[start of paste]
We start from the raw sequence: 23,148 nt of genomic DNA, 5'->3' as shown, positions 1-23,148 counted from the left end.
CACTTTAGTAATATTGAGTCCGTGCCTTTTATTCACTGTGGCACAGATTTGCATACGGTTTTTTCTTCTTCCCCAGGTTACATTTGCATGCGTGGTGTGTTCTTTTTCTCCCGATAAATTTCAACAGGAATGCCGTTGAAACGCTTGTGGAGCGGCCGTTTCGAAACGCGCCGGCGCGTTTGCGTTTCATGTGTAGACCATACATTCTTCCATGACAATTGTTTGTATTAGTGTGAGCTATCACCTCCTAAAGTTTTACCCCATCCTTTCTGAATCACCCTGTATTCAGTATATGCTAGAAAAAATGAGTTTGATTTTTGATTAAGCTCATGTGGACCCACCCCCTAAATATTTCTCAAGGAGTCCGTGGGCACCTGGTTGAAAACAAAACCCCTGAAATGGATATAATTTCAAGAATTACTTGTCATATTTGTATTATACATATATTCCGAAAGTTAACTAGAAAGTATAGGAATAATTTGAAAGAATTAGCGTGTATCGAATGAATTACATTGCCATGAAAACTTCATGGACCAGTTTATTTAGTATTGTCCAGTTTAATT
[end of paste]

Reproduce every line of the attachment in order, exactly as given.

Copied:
We start from the raw sequence: 23,148 nt of genomic DNA, 5'->3' as shown, positions 1-23,148 counted from the left end.
CACTTTAGTAATATTGAGTCCGTGCCTTTTATTCACTGTGGCACAGATTTGCATACGGTTTTTTCTTCTTCCCCAGGTTACATTTGCATGCGTGGTGTGTTCTTTTTCTCCCGATAAATTTCAACAGGAATGCCGTTGAAACGCTTGTGGAGCGGCCGTTTCGAAACGCGCCGGCGCGTTTGCGTTTCATGTGTAGACCATACATTCTTCCATGACAATTGTTTGTATTAGTGTGAGCTATCACCTCCTAAAGTTTTACCCCATCCTTTCTGAATCACCCTGTATTCAGTATATGCTAGAAAAAATGAGTTTGATTTTTGATTAAGCTCATGTGGACCCACCCCCTAAATATTTCTCAAGGAGTCCGTGGGCACCTGGTTGAAAACAAAACCCCTGAAATGGATATAATTTCAAGAATTACTTGTCATATTTGTATTATACATATATTCCGAAAGTTAACTAGAAAGTATAGGAATAATTTGAAAGAATTAGCGTGTATCGAATGAATTACATTGCCATGAAAACTTCATGGACCAGTTTATTTAGTATTGTCCAGTTTAATT